Metalheads are often the most misunderstood individuals in society, as is the genre itself and the culture it has spawned over the nearly fifty years it has existed. It is because of the black sheep stigma put onto metalheads, that they often stick together and shun mainstream society, replacing it with metal culture and their fellow brethren. Some manage to keep their life in the metal culture and their professional/everyday lives in balance, while others sometimes struggle.
Me, personally, I dress fairly normally in my everyday attire due to my work and obligations, but in my musical foray and attending concerts, I dress in my more comfortable attire, my more metal attire. I am a part of society but have always felt apart from mainstream society as well, yet I’ve never felt unwelcomed or separate from metal culture. If someone who didn’t know me saw me on the street, they’d think I’m a stereotypical preppy dad type, if they saw me at a concert or in my natural metalhead aesthetic, they would think the complete opposite.
Some people decorate their houses as an homage to metal, some adorn their cars with bumper stickers, some wear jewelry, and some get tattoos of their favorite bands, but all in all, it is up to the individual metalhead how to express their love of metal. The beauty of metal is in its diversity, in which each individual metalhead is their own person with their own likes, dislikes, style, and so on.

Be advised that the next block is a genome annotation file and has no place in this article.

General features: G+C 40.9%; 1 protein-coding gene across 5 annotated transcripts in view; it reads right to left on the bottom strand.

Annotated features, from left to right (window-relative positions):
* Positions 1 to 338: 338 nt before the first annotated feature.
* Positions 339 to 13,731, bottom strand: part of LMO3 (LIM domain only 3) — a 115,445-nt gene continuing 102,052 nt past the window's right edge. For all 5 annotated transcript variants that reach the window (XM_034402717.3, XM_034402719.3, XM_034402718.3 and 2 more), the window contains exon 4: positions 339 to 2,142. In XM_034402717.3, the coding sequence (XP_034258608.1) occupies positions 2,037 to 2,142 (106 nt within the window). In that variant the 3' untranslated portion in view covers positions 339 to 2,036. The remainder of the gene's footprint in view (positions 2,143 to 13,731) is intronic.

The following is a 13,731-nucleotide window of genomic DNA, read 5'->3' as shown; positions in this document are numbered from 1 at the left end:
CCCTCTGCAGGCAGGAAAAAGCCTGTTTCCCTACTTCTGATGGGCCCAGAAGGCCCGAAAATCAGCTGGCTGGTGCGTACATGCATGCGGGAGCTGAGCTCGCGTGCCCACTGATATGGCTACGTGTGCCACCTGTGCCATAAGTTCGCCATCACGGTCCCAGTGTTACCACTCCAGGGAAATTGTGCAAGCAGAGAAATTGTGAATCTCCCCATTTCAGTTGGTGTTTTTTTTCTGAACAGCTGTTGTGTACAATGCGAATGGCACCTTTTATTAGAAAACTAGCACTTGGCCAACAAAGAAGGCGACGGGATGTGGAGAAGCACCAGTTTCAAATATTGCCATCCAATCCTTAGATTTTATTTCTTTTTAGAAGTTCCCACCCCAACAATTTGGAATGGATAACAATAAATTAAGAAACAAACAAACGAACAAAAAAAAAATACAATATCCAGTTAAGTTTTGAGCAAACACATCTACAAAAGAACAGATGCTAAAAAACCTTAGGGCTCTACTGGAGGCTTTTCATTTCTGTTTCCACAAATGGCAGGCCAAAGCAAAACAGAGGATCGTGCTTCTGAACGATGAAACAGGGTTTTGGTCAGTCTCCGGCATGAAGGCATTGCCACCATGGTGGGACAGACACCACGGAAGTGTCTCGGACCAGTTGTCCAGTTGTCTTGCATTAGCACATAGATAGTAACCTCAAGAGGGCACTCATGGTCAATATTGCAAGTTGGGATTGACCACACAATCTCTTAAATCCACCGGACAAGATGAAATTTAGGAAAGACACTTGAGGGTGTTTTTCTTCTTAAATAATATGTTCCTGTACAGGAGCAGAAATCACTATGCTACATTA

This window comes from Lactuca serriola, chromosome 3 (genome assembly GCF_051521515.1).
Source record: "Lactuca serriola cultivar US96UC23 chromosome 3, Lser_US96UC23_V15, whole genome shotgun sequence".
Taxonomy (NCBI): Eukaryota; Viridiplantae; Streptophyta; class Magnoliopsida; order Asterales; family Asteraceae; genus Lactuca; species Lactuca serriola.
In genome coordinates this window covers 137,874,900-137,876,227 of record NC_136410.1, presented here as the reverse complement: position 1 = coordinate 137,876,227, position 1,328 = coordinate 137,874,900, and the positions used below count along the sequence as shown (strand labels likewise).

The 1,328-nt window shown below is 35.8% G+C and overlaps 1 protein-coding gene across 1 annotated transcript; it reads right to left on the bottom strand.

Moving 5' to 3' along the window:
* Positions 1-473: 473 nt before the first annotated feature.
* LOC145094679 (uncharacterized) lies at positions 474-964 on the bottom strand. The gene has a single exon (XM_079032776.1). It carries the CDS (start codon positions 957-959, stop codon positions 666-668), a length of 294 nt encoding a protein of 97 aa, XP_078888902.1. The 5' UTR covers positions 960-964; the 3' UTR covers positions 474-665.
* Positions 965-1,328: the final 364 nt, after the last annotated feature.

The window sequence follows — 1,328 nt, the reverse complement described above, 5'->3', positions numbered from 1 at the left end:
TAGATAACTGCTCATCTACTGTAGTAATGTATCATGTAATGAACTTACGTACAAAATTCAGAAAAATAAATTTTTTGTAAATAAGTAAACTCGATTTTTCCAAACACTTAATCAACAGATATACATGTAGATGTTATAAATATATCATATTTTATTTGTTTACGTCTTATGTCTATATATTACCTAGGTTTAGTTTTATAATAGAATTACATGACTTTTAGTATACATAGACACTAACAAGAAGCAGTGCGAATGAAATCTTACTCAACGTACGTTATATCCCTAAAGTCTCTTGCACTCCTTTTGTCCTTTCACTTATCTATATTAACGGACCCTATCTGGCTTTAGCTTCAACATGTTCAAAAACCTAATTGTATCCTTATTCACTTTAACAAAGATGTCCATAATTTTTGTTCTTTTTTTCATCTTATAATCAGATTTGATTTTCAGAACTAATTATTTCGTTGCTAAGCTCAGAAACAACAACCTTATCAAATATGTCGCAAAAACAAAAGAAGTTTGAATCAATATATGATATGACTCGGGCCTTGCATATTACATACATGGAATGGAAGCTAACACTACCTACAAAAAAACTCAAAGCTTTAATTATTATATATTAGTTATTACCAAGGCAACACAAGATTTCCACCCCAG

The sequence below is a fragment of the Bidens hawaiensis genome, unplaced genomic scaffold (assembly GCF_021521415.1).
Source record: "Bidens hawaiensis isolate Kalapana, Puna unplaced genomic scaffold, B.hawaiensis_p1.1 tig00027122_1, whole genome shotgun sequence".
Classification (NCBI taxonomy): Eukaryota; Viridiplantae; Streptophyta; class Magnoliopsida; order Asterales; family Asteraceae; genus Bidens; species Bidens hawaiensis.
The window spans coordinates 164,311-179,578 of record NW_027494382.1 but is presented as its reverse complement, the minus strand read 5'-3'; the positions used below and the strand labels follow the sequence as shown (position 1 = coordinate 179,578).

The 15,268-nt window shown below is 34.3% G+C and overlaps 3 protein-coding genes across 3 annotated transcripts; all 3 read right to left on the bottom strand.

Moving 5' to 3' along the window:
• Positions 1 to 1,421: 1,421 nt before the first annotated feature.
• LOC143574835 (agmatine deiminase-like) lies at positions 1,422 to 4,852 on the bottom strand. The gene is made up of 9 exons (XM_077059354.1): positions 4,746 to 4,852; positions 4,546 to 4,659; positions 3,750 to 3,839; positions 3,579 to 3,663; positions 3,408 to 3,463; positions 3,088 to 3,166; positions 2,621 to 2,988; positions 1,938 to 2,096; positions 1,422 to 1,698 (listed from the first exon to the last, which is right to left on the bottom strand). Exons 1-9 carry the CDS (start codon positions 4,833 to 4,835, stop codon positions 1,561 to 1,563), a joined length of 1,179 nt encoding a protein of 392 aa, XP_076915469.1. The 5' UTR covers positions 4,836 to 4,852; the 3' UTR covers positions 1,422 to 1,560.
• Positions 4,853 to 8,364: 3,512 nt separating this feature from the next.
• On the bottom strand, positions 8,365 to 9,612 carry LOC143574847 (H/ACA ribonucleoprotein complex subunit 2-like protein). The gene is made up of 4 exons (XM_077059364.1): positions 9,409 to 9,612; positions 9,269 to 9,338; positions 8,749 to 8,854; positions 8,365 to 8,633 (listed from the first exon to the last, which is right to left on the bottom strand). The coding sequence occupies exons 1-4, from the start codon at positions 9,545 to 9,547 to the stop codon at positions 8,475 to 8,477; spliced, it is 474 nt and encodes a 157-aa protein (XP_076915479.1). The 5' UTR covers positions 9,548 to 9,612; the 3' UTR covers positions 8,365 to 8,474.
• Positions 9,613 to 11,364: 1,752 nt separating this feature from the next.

Just like any grouping of people, some metalheads drink, do drugs, and/or smoke, while others do not, so this stereotype is also a bunk one. You could literally apply this stereotype to any group, but people in an attempt to smear metalheads place it upon them all too often because they don’t understand us. I am a testament myself, as I don’t smoke, do drugs, or drink alcohol!
You will also not find more supportive fans, as metalheads buy merchandise (tee shirts, posters, flags, and patches) and are well-known to buy CDs and vinyl records even in our digital download and free streaming music era. This is especially crucial for bands that are underground and unsigned, whereas fans buying merch and music helps to keep the lights on. Fans of metal have a vested interest in their favorite genres and bands and this sometimes leads to gatekeeping and elitism, which is a double-edged sword, both keeping metal pure, but also keeping innovation, as well as new fans, away from the genre.
The metalhead life is one of culture, aesthetics, music, and brotherhood and is something that transcends any differences people may have. Truly being a metalhead is a lifestyle born of music and fandom that to outsiders may seem strange, but to metalheads feels like home.